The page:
I purchased a healthy, beautiful large Alulition (Red tiger Japanese maple) and planted it in organic soil with some organic long acting fertilizer as I hear this plant is a heavy feeder. The leaves, especially the new growth, are being eaten. I have applied diataomceous earth and sevin liquid. Still no help. Also ants are living in the soil. Please advise. I don’t want to lose this beautiful plant. Thank you.
Lane County Oregon
Before applying pesticides of any kind, it is really important to find and identify the pest.
The interveinal feeding and time of year of this damage makes me suspect that slugs or snails might be to blame. Slugs and snails most often feed at night, so it can be difficult to catch them 'in the act'.
Is it possible for you to go out at night, with a flashlight, to see if you see who might be feeding on the leaves? If that is not possible, can you place some a board trap in the vicinity of the affected plant? A board trap is simply a small board, placed near the affected plant. It provides shade and moisture that slugs like. Check the board early the next morning, to see if slugs or snails are underneath. If you find slugs or snails are the culprit, I would recommend safe application of a slug or snail bait (iron phosphate is less harmful to wildlife and pets, compared to metaldehyde baits), ollowing all label recommendations, would be my advice. If slugs or snails are not found, we need to go back to square one, and try to determine what is causing the damage.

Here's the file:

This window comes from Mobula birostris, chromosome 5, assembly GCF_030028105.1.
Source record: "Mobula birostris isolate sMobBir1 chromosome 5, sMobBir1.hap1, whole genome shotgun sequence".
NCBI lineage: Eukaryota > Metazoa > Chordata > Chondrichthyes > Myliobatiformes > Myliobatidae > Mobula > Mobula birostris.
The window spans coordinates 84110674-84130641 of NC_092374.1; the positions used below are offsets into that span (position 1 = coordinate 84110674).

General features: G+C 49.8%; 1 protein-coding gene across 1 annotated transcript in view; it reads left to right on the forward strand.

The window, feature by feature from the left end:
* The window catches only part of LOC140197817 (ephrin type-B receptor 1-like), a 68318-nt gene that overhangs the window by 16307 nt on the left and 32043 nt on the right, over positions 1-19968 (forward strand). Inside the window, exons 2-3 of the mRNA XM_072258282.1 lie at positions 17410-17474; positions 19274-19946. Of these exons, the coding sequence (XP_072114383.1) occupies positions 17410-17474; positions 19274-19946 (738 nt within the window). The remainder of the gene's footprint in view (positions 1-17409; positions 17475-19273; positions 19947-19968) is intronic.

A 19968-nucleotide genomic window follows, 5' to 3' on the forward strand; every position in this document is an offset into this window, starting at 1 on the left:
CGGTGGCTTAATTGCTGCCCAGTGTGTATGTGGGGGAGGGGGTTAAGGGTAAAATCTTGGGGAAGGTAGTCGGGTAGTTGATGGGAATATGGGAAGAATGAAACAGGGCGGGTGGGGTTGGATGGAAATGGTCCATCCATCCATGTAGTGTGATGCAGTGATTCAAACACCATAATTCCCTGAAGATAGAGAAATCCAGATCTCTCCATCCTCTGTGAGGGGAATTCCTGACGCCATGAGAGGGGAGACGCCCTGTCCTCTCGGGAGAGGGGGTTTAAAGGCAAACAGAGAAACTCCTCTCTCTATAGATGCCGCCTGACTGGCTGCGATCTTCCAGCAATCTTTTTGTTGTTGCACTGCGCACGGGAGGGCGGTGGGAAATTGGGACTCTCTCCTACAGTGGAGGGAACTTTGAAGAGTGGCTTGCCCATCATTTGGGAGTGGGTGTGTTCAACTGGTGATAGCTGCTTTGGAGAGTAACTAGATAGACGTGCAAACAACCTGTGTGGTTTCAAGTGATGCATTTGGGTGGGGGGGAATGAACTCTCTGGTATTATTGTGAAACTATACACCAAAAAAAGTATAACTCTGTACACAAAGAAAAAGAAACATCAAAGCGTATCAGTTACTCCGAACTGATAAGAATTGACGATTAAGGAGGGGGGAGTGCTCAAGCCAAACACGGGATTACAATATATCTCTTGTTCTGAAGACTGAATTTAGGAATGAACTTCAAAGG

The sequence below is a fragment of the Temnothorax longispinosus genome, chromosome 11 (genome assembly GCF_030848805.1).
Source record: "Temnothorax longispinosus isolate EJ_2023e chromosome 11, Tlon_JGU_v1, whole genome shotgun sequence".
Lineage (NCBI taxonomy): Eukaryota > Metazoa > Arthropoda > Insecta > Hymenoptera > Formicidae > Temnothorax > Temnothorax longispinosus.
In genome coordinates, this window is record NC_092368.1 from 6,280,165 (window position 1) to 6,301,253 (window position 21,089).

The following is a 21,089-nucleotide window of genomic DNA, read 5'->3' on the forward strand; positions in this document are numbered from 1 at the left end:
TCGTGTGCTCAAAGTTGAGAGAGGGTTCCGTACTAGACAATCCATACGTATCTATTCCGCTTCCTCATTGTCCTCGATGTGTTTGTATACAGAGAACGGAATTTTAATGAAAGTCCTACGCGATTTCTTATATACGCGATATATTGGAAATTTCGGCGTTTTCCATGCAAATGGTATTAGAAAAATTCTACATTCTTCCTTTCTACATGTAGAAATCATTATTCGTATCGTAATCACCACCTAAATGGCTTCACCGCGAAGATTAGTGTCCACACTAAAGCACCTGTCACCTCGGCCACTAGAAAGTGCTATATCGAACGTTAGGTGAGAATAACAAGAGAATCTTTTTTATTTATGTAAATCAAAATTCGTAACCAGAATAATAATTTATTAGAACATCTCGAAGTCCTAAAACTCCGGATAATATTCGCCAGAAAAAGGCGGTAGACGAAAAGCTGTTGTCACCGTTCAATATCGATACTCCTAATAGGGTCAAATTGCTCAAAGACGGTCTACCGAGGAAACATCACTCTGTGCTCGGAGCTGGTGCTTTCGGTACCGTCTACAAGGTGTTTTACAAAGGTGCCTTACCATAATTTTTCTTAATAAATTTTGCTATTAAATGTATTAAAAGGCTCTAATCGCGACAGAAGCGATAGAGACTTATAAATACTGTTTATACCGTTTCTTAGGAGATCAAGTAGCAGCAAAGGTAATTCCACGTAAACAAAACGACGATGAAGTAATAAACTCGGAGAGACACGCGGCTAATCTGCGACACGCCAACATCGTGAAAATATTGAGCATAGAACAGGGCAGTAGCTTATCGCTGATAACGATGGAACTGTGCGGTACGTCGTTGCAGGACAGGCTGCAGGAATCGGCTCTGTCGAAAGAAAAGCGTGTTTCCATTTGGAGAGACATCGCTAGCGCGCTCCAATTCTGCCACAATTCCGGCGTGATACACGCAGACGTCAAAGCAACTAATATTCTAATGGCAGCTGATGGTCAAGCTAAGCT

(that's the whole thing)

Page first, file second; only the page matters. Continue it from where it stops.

Thanks, i will look for any slugs or snails. i know i have them in other areas of the garden, in my hostas and peace lilies. I do use sluggo around the areas i know have slugs and snails. i have not seen any slimy lines on the large pot this plant is in so far, I have only seen the ants marching in lines up and down carrying little white things in their mouths. But I will try that tonight. thanks.
Thank you for your quick reply.
The ants on the tree suggest that the tree might have scale insects or aphids. But, neither of those insects (or the other phloem-feeding insects that attract ants) leave large holes in the leaves.
A leaf-feeding beetle, such as Japanese Beetle, can cause the large holes on the leaves. But, we don't have those beetles in our area.
Looking forward to hearing if you find slugs or snails, in the evening, or if a closer look at the underside of the leaves might reveal the true culprit.